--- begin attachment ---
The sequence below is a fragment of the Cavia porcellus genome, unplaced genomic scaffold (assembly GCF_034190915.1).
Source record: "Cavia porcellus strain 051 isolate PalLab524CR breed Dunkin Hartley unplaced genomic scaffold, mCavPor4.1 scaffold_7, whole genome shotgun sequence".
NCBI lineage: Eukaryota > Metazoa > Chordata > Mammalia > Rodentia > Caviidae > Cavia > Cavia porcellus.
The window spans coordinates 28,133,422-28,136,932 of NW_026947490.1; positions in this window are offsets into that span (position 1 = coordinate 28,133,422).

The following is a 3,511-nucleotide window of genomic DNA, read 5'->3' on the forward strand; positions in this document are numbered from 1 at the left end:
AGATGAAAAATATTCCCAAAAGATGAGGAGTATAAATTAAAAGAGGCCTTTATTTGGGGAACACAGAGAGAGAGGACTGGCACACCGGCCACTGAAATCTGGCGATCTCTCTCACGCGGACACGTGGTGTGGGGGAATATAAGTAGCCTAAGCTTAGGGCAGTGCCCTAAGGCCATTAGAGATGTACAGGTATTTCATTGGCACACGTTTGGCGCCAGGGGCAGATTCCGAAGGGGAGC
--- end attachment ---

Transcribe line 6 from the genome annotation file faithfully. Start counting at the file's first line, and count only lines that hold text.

AGATGAAAAATATTCCCAAAAGATGAGGAGTATAAATTAAAAGAGGCCTTTATTTGGGGAACACAGAGAGAGAGGACTGGCACACCGGCCACTGAAATCTGGCGATCTCTCTCACGCGGACACGTGGTGTGGGGGAATATAAGTAGCCTAAGCTTAGGGCAGTGCCCTAAGGCCATTAGAGATGTACAGGTATTTCATTGGCACACGTTTGGCGCCAGGGGCAGATTCCGAAGGGGAGC